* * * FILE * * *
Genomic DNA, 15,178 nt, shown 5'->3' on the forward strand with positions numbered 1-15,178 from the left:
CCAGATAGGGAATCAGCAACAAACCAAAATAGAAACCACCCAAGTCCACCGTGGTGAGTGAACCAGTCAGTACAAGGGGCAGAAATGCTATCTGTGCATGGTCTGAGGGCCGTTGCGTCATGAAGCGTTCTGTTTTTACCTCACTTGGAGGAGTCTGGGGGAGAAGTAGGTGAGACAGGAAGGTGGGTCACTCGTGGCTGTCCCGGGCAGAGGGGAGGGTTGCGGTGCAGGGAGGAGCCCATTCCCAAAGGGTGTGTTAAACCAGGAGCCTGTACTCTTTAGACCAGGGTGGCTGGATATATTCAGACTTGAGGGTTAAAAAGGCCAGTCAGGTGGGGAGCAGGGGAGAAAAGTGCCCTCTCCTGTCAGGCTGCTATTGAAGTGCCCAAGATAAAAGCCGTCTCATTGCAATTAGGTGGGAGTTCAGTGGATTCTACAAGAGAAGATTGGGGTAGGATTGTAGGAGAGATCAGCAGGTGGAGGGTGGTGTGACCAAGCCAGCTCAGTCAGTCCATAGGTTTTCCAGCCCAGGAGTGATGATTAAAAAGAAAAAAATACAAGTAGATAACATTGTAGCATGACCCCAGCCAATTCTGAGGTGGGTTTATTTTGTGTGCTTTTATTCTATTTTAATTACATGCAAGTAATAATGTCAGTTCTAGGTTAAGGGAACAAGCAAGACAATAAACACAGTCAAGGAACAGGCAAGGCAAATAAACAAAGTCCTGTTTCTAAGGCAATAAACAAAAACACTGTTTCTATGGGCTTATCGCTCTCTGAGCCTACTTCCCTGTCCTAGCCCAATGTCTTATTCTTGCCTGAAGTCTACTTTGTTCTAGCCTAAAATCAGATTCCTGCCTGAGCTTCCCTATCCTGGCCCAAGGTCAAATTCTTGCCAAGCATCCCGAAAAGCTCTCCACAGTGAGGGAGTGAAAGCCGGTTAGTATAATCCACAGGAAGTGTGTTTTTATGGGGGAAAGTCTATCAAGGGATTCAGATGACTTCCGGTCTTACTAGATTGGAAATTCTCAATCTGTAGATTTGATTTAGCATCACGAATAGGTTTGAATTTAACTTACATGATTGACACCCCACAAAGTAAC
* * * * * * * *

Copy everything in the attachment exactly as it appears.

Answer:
Genomic DNA, 15,178 nt, shown 5'->3' on the forward strand with positions numbered 1-15,178 from the left:
CCAGATAGGGAATCAGCAACAAACCAAAATAGAAACCACCCAAGTCCACCGTGGTGAGTGAACCAGTCAGTACAAGGGGCAGAAATGCTATCTGTGCATGGTCTGAGGGCCGTTGCGTCATGAAGCGTTCTGTTTTTACCTCACTTGGAGGAGTCTGGGGGAGAAGTAGGTGAGACAGGAAGGTGGGTCACTCGTGGCTGTCCCGGGCAGAGGGGAGGGTTGCGGTGCAGGGAGGAGCCCATTCCCAAAGGGTGTGTTAAACCAGGAGCCTGTACTCTTTAGACCAGGGTGGCTGGATATATTCAGACTTGAGGGTTAAAAAGGCCAGTCAGGTGGGGAGCAGGGGAGAAAAGTGCCCTCTCCTGTCAGGCTGCTATTGAAGTGCCCAAGATAAAAGCCGTCTCATTGCAATTAGGTGGGAGTTCAGTGGATTCTACAAGAGAAGATTGGGGTAGGATTGTAGGAGAGATCAGCAGGTGGAGGGTGGTGTGACCAAGCCAGCTCAGTCAGTCCATAGGTTTTCCAGCCCAGGAGTGATGATTAAAAAGAAAAAAATACAAGTAGATAACATTGTAGCATGACCCCAGCCAATTCTGAGGTGGGTTTATTTTGTGTGCTTTTATTCTATTTTAATTACATGCAAGTAATAATGTCAGTTCTAGGTTAAGGGAACAAGCAAGACAATAAACACAGTCAAGGAACAGGCAAGGCAAATAAACAAAGTCCTGTTTCTAAGGCAATAAACAAAAACACTGTTTCTATGGGCTTATCGCTCTCTGAGCCTACTTCCCTGTCCTAGCCCAATGTCTTATTCTTGCCTGAAGTCTACTTTGTTCTAGCCTAAAATCAGATTCCTGCCTGAGCTTCCCTATCCTGGCCCAAGGTCAAATTCTTGCCAAGCATCCCGAAAAGCTCTCCACAGTGAGGGAGTGAAAGCCGGTTAGTATAATCCACAGGAAGTGTGTTTTTATGGGGGAAAGTCTATCAAGGGATTCAGATGACTTCCGGTCTTACTAGATTGGAAATTCTCAATCTGTAGATTTGATTTAGCATCACGAATAGGTTTGAATTTAACTTACATGATTGACACCCCACAAAGTAAC